A collection of tours made in the Sarek national park and surroundings, 1981-2007
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Day3: 12 August, Njallajávrásj - Tjågnårisskájdde, 18 km

The summit of Álátjåhkkå is hidden from our view, clouds are surrounding it. My throat feels strange, I hope it is a feeling that will go away during the day. At twenty past nine do we walk on our beach, and then we have an easy walk to the outlet from the lake. The brook is about five meters wide, both sides consist of rocks. There is not much water, and there are several stripes of rock that stretch from one side to the other. On one of those can we easily cross the brook. Further downstream is the brook in a canyon. We keep the altitude, walking north of the hill Unna Liemak. The slope is hilly, but nothing that makes it difficult to walk. We are not alone, a young couple from Stockholm are on their way to Álggavágge, via the north side of the lake Álájávrre. The man in the shop had told us that there is probably one boat missing at Álggajávrre. We hope there is one on the correct side for them, else they have to ford. In front of us is a large wetland. The couple walk towards it, we walk south of it and think on what to do. The tempting alternative is to walk up on Álátjåhkkå. The summit is still in clouds, and I start to feel sick with fever and a sore throat. A visit on Álátjåhkkå is not what I feel for right now.

We decide to walk on the hills south of Álájávrre towards the lake Rissájávrre and then from there to the mouth of the valley Sarvesvágge. We follow a reindeer fence up the slope south of Álájávrre. Where the fence cross a brook is a couple struggle to get through the fence. They have walked south of Álájávrre, "beautiful and easy to walk there, but it is chilly" they say. The thermometer say ten degrees, we find it is a comfortable temperature. The fence change to consist of red plastic tubes hanging from a string. Small pieces of the tubes litter on the ground, it does not look nice. At lunch are we up on the plateau between Álájávrre and the hill Stuor-Liemak. Here are a few small lakes, at the first one do we have lunch. My friend takes a nap, while I walk around looking for flowers. Besides Cottongrass do I not find anything interesting. It is a flat landscape, around us are small hills except in the east where the mountains at Sarvesvágge are seen. It is beautiful and an extremely comfortable walk on grassy meadows.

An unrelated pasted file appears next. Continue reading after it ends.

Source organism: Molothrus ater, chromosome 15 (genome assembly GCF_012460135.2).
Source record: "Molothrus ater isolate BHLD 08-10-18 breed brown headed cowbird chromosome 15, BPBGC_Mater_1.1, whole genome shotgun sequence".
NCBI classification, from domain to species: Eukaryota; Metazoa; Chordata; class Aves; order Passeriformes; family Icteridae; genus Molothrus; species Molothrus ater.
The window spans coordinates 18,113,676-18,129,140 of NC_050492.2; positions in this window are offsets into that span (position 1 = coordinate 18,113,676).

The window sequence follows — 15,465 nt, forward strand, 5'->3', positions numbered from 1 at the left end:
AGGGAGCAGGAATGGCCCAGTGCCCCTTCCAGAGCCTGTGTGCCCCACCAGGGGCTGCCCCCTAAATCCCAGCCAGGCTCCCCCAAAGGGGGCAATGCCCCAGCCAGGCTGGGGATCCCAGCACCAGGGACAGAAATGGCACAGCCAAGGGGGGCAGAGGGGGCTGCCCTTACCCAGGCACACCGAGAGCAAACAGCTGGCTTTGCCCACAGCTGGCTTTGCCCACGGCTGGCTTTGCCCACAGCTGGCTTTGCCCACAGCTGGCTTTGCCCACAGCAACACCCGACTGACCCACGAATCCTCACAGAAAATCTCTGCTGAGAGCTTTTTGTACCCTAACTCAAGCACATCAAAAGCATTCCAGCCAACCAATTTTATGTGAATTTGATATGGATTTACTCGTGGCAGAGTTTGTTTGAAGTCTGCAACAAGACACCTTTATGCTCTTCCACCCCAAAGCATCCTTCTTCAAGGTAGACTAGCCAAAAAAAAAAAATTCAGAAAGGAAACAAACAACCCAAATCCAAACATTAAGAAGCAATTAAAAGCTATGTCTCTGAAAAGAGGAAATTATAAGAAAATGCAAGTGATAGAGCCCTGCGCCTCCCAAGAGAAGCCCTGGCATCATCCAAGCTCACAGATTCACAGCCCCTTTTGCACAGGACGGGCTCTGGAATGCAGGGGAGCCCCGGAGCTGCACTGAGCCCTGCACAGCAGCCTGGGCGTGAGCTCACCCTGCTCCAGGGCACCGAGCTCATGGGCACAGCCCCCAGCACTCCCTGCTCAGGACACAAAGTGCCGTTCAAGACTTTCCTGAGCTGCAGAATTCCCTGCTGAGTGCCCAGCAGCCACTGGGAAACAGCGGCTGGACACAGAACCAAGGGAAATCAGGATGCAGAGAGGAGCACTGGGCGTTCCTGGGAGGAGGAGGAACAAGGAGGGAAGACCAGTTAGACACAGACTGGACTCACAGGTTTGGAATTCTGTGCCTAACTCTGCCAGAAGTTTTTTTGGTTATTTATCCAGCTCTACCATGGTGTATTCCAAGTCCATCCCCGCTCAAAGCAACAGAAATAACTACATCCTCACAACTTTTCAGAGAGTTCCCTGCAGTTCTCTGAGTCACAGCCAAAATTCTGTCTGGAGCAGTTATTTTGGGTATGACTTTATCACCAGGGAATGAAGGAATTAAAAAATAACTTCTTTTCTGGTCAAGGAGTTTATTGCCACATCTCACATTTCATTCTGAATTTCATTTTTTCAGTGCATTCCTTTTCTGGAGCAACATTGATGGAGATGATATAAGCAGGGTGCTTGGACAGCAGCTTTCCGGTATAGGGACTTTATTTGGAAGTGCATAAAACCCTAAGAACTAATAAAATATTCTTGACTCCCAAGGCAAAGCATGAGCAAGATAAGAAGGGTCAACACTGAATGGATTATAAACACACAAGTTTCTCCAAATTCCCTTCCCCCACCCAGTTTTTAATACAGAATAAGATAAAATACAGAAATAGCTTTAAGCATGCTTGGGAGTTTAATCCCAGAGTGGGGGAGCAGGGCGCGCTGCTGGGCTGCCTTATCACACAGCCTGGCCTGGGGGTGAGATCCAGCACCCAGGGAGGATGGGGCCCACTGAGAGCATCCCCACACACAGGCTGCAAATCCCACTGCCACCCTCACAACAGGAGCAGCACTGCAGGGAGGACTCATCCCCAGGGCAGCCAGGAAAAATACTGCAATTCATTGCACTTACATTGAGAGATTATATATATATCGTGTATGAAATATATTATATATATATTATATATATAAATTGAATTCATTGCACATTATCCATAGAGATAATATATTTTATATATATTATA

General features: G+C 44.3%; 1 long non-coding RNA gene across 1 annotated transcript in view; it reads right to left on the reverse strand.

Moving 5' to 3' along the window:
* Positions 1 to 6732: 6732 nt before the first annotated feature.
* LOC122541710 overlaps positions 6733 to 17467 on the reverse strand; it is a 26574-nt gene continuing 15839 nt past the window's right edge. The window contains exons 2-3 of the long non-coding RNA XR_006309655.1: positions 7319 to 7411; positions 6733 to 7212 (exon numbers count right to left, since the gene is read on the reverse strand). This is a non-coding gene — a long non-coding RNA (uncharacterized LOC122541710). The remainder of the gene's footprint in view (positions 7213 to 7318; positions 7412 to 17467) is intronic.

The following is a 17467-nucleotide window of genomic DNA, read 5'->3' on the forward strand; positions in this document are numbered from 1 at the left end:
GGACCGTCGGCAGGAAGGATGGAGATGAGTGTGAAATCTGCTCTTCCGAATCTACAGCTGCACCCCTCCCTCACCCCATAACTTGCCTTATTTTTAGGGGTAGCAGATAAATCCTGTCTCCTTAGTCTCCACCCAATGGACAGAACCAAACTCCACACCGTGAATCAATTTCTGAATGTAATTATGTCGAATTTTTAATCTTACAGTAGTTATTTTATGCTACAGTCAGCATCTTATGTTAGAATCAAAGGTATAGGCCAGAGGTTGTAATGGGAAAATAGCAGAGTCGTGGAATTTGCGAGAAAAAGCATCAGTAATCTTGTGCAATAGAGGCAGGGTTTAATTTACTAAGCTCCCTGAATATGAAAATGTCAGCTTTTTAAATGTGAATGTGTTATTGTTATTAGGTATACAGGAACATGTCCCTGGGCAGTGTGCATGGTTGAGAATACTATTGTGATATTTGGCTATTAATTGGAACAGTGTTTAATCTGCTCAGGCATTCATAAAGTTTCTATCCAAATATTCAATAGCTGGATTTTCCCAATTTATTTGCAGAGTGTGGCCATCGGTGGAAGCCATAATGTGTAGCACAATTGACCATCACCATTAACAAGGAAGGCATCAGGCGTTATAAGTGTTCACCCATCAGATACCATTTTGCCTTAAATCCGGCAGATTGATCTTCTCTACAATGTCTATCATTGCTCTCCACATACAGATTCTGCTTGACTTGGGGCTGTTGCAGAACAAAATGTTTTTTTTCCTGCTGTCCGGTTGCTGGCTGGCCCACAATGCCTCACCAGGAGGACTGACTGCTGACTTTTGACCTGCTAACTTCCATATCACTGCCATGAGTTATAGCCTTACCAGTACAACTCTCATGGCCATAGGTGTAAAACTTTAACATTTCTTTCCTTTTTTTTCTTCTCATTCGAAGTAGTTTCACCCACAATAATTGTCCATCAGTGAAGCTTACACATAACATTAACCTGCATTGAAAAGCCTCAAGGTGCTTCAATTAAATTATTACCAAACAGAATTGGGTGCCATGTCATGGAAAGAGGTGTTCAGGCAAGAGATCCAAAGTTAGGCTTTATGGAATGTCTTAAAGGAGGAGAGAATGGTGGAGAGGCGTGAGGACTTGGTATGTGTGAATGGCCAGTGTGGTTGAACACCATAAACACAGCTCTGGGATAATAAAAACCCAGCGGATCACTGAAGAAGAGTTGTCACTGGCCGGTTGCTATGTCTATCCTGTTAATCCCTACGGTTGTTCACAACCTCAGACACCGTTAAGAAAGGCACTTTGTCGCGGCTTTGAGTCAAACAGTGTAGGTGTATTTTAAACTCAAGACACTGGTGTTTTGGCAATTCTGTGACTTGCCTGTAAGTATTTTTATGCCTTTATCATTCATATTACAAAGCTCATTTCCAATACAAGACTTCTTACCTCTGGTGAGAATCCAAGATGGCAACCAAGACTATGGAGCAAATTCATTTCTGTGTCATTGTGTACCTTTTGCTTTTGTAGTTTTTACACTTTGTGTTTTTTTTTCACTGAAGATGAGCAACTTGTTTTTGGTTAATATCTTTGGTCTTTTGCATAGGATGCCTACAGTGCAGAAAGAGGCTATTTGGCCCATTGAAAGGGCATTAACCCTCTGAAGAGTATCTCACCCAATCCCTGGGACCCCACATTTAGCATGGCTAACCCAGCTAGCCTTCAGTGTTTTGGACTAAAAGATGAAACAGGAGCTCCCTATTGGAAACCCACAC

From the slope down to the lake Liemakjávrre do we have a good view of the lake and the distant Álggavágge. A minor snow field still exist this late in the summer. We walk south of the lake, still an easy walk. At the next lake Rissájávrre is the place in Sweden that is most isolated, i.e. furthest away from any road. As we descend to the lake do we have a remarkable view of it and Álggavágge, which is here is more close. At the lake is it somewhat stony, but nothing serious. We turn to southeast, towards the peaks at Sarvesvágge, which is our landmarks as we walk up the hilly slope up to the lakes without names south of the hill Oarjep Rissávárre. At the lakes is it a barren landscape. We start looking for a camp site while we walk south of the lake, but up here is nothing we like.

As we descend to Tjågńåris do we pass a reindeer fence (actually the same as before), here as well does it consist of hanging red plastic tubes.  For us is it easy to pass, but the reindeers must find it impossible. We follow a brook, looking for a campsite as we approach the mouth of Sarves. Though there is no problem in walking on the grassy slope do we not find any place that suit our requirments. We and the winding brook end up in the shallow valley at Tjågńåris. The mountains have now grown to giants. We reach Tjågnårisjåhkå, where it split in two do we find a meadow with low growing osier at one side. Here we stay. My throat feels as an open wound, the fever is rising. My friend volunteer to be my servant, and makes an excellent evening dinner. My sleeping bag welcomes me.


Towards Sarves


South of Oarjep Rissávárre